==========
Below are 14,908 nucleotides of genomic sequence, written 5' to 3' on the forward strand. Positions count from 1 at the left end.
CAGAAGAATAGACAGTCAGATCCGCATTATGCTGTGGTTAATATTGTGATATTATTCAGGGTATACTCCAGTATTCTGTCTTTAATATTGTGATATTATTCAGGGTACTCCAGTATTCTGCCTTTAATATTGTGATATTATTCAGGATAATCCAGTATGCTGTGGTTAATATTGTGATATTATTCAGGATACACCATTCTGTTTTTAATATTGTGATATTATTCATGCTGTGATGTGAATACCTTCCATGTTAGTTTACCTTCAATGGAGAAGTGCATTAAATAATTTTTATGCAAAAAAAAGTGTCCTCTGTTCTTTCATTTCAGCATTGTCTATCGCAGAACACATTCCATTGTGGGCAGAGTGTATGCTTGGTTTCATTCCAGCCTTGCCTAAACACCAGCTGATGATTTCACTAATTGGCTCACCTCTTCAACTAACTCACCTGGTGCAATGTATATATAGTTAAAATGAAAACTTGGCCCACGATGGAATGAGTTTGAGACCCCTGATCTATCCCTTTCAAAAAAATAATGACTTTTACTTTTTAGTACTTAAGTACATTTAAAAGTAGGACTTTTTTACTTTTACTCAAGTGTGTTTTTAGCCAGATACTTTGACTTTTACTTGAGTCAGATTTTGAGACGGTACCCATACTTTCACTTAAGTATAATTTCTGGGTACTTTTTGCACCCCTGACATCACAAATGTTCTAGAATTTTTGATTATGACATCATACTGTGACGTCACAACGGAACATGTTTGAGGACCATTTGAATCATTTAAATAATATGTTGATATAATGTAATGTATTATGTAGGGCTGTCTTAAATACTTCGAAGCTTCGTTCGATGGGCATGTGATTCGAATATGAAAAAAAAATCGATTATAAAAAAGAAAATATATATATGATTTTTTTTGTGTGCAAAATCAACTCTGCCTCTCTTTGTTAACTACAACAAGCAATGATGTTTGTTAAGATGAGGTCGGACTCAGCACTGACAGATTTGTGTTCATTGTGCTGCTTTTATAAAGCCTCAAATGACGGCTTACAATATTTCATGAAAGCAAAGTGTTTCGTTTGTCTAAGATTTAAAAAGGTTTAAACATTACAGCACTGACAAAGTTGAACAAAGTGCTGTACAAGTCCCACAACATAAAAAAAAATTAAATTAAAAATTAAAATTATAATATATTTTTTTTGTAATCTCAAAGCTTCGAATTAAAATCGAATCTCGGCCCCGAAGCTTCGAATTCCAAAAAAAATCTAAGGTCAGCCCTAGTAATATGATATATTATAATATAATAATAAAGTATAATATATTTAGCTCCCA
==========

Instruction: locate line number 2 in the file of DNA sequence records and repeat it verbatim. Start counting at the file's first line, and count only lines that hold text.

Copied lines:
CAGAAGAATAGACAGTCAGATCCGCATTATGCTGTGGTTAATATTGTGATATTATTCAGGGTATACTCCAGTATTCTGTCTTTAATATTGTGATATTATTCAGGGTACTCCAGTATTCTGCCTTTAATATTGTGATATTATTCAGGATAATCCAGTATGCTGTGGTTAATATTGTGATATTATTCAGGATACACCATTCTGTTTTTAATATTGTGATATTATTCATGCTGTGATGTGAATACCTTCCATGTTAGTTTACCTTCAATGGAGAAGTGCATTAAATAATTTTTATGCAAAAAAAAGTGTCCTCTGTTCTTTCATTTCAGCATTGTCTATCGCAGAACACATTCCATTGTGGGCAGAGTGTATGCTTGGTTTCATTCCAGCCTTGCCTAAACACCAGCTGATGATTTCACTAATTGGCTCACCTCTTCAACTAACTCACCTGGTGCAATGTATATATAGTTAAAATGAAAACTTGGCCCACGATGGAATGAGTTTGAGACCCCTGATCTATCCCTTTCAAAAAAATAATGACTTTTACTTTTTAGTACTTAAGTACATTTAAAAGTAGGACTTTTTTACTTTTACTCAAGTGTGTTTTTAGCCAGATACTTTGACTTTTACTTGAGTCAGATTTTGAGACGGTACCCATACTTTCACTTAAGTATAATTTCTGGGTACTTTTTGCACCCCTGACATCACAAATGTTCTAGAATTTTTGATTATGACATCATACTGTGACGTCACAACGGAACATGTTTGAGGACCATTTGAATCATTTAAATAATATGTTGATATAATGTAATGTATTATGTAGGGCTGTCTTAAATACTTCGAAGCTTCGTTCGATGGGCATGTGATTCGAATATGAAAAAAAAATCGATTATAAAAAAGAAAATATATATATGATTTTTTTTGTGTGCAAAATCAACTCTGCCTCTCTTTGTTAACTACAACAAGCAATGATGTTTGTTAAGATGAGGTCGGACTCAGCACTGACAGATTTGTGTTCATTGTGCTGCTTTTATAAAGCCTCAAATGACGGCTTACAATATTTCATGAAAGCAAAGTGTTTCGTTTGTCTAAGATTTAAAAAGGTTTAAACATTACAGCACTGACAAAGTTGAACAAAGTGCTGTACAAGTCCCACAACATAAAAAAAAATTAAATTAAAAATTAAAATTATAATATATTTTTTTTGTAATCTCAAAGCTTCGAATTAAAATCGAATCTCGGCCCCGAAGCTTCGAATTCCAAAAAAAATCTAAGGTCAGCCCTAGTAATATGATATATTATAATATAATAATAAAGTATAATATATTTAGCTCCCA